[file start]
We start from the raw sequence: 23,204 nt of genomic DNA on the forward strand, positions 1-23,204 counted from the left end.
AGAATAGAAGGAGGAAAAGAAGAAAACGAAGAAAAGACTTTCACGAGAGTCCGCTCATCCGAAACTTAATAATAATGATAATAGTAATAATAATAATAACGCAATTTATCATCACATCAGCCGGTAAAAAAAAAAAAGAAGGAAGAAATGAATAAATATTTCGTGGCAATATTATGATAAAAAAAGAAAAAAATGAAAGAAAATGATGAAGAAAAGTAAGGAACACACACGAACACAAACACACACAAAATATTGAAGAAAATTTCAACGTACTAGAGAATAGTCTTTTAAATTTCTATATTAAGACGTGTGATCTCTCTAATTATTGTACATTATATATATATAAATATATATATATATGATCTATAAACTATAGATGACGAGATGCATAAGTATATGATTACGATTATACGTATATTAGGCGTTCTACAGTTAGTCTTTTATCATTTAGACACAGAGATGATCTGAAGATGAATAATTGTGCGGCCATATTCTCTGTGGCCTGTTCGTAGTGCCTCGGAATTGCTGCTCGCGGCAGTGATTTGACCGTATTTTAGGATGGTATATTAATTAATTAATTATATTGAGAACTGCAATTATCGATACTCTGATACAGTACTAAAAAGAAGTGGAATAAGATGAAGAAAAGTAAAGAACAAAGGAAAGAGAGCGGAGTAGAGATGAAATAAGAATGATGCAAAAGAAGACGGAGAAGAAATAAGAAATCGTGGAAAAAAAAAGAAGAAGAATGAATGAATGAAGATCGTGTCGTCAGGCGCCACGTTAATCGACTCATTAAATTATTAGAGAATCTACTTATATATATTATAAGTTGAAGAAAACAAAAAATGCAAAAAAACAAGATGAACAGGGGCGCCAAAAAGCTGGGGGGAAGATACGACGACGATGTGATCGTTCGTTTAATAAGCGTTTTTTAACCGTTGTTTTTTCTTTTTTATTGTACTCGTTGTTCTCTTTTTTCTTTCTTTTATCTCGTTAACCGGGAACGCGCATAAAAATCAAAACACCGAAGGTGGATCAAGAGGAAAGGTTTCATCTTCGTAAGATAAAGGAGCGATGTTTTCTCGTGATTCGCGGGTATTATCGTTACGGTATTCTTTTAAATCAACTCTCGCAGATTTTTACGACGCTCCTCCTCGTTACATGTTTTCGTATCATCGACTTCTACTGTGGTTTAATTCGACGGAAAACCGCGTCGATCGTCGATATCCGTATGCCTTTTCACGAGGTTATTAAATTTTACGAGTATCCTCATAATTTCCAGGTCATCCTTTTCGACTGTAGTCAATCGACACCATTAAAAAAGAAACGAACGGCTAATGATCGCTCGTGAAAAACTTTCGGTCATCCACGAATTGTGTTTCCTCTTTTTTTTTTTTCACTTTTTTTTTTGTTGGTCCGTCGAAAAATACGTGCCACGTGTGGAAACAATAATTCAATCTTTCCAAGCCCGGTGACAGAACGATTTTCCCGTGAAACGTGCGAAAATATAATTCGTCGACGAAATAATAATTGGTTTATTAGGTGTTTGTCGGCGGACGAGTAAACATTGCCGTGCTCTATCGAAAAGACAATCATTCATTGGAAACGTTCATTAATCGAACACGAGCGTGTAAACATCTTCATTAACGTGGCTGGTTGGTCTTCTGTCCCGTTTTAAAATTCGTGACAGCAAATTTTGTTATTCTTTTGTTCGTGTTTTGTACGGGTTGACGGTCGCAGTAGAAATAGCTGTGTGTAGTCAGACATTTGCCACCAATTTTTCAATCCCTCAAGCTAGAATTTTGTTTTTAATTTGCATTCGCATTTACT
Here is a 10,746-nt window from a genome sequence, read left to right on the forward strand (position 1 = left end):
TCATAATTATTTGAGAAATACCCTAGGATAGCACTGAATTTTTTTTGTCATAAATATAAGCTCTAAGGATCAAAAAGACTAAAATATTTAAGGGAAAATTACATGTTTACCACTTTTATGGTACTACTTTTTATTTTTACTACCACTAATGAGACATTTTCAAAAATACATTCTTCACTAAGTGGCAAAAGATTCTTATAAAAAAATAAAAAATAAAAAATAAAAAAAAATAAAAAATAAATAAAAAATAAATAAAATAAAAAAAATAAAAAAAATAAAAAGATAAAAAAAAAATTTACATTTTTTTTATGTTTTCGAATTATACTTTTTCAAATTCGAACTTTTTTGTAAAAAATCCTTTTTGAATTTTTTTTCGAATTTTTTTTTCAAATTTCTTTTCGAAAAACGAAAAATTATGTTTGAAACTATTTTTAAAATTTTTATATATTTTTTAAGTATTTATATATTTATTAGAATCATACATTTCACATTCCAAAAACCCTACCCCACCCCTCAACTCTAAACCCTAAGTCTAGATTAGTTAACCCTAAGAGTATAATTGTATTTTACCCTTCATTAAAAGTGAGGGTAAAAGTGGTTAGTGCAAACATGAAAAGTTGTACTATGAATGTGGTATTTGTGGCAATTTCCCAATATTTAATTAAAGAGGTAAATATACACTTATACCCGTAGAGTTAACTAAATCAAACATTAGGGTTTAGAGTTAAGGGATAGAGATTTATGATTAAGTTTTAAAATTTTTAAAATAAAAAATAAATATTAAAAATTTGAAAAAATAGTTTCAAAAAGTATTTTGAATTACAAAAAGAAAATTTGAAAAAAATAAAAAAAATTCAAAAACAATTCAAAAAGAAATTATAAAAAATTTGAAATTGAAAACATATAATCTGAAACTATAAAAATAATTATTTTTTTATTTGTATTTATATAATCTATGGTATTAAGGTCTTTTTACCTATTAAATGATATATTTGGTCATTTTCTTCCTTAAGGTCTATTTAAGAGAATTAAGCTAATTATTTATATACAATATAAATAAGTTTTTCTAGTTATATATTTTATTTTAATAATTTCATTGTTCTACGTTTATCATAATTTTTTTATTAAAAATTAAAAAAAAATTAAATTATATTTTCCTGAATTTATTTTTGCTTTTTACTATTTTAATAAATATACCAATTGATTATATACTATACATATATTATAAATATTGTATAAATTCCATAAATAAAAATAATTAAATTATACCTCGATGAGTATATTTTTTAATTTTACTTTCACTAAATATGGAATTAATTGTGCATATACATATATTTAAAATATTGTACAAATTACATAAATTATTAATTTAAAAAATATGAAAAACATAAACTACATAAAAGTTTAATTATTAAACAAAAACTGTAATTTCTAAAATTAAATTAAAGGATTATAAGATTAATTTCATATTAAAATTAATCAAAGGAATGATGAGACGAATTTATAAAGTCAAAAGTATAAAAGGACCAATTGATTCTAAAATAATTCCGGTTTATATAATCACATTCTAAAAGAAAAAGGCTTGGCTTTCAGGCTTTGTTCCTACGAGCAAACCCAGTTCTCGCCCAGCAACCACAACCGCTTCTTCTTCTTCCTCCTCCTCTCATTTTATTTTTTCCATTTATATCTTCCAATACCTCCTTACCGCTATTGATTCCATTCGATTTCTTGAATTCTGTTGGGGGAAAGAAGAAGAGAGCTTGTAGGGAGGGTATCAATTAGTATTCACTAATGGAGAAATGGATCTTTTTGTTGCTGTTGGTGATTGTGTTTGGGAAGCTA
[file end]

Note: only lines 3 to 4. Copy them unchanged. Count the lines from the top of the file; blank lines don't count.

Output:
Here is a 10,746-nt window from a genome sequence, read left to right on the forward strand (position 1 = left end):
TCATAATTATTTGAGAAATACCCTAGGATAGCACTGAATTTTTTTTGTCATAAATATAAGCTCTAAGGATCAAAAAGACTAAAATATTTAAGGGAAAATTACATGTTTACCACTTTTATGGTACTACTTTTTATTTTTACTACCACTAATGAGACATTTTCAAAAATACATTCTTCACTAAGTGGCAAAAGATTCTTATAAAAAAATAAAAAATAAAAAATAAAAAAAAATAAAAAATAAATAAAAAATAAATAAAATAAAAAAAATAAAAAAAATAAAAAGATAAAAAAAAAATTTACATTTTTTTTATGTTTTCGAATTATACTTTTTCAAATTCGAACTTTTTTGTAAAAAATCCTTTTTGAATTTTTTTTCGAATTTTTTTTTCAAATTTCTTTTCGAAAAACGAAAAATTATGTTTGAAACTATTTTTAAAATTTTTATATATTTTTTAAGTATTTATATATTTATTAGAATCATACATTTCACATTCCAAAAACCCTACCCCACCCCTCAACTCTAAACCCTAAGTCTAGATTAGTTAACCCTAAGAGTATAATTGTATTTTACCCTTCATTAAAAGTGAGGGTAAAAGTGGTTAGTGCAAACATGAAAAGTTGTACTATGAATGTGGTATTTGTGGCAATTTCCCAATATTTAATTAAAGAGGTAAATATACACTTATACCCGTAGAGTTAACTAAATCAAACATTAGGGTTTAGAGTTAAGGGATAGAGATTTATGATTAAGTTTTAAAATTTTTAAAATAAAAAATAAATATTAAAAATTTGAAAAAATAGTTTCAAAAAGTATTTTGAATTACAAAAAGAAAATTTGAAAAAAATAAAAAAAATTCAAAAACAATTCAAAAAGAAATTATAAAAAATTTGAAATTGAAAACATATAATCTGAAACTATAAAAATAATTATTTTTTTATTTGTATTTATATAATCTATGGTATTAAGGTCTTTTTACCTATTAAATGATATATTTGGTCATTTTCTTCCTTAAGGTCTATTTAAGAGAATTAAGCTAATTATTTATATACAATATAAATAAGTTTTTCTAGTTATATATTTTATTTTAATAATTTCATTGTTCTACGTTTATCATAATTTTTTTATTAAAAATTAAAAAAAAATTAAATTATATTTTCCTGAATTTATTTTTGCTTTTTACTATTTTAATAAATATACCAATTGATTATATACTATACATATATTATAAATATTGTATAAATTCCATAAATAAAAATAATTAAATTATACCTCGATGAGTATATTTTTTAATTTTACTTTCACTAAATATGGAATTAATTGTGCATATACATATATTTAAAATATTGTACAAATTACATAAATTATTAATTTAAAAAATATGAAAAACATAAACTACATAAAAGTTTAATTATTAAACAAAAACTGTAATTTCTAAAATTAAATTAAAGGATTATAAGATTAATTTCATATTAAAATTAATCAAAGGAATGATGAGACGAATTTATAAAGTCAAAAGTATAAAAGGACCAATTGATTCTAAAATAATTCCGGTTTATATAATCACATTCTAAAAGAAAAAGGCTTGGCTTTCAGGCTTTGTTCCTACGAGCAAACCCAGTTCTCGCCCAGCAACCACAACCGCTTCTTCTTCTTCCTCCTCCTCTCATTTTATTTTTTCCATTTATATCTTCCAATACCTCCTTACCGCTATTGATTCCATTCGATTTCTTGAATTCTGTTGGGGGAAAGAAGAAGAGAGCTTGTAGGGAGGGTATCAATTAGTATTCACTAATGGAGAAATGGATCTTTTTGTTGCTGTTGGTGATTGTGTTTGGGAAGCTA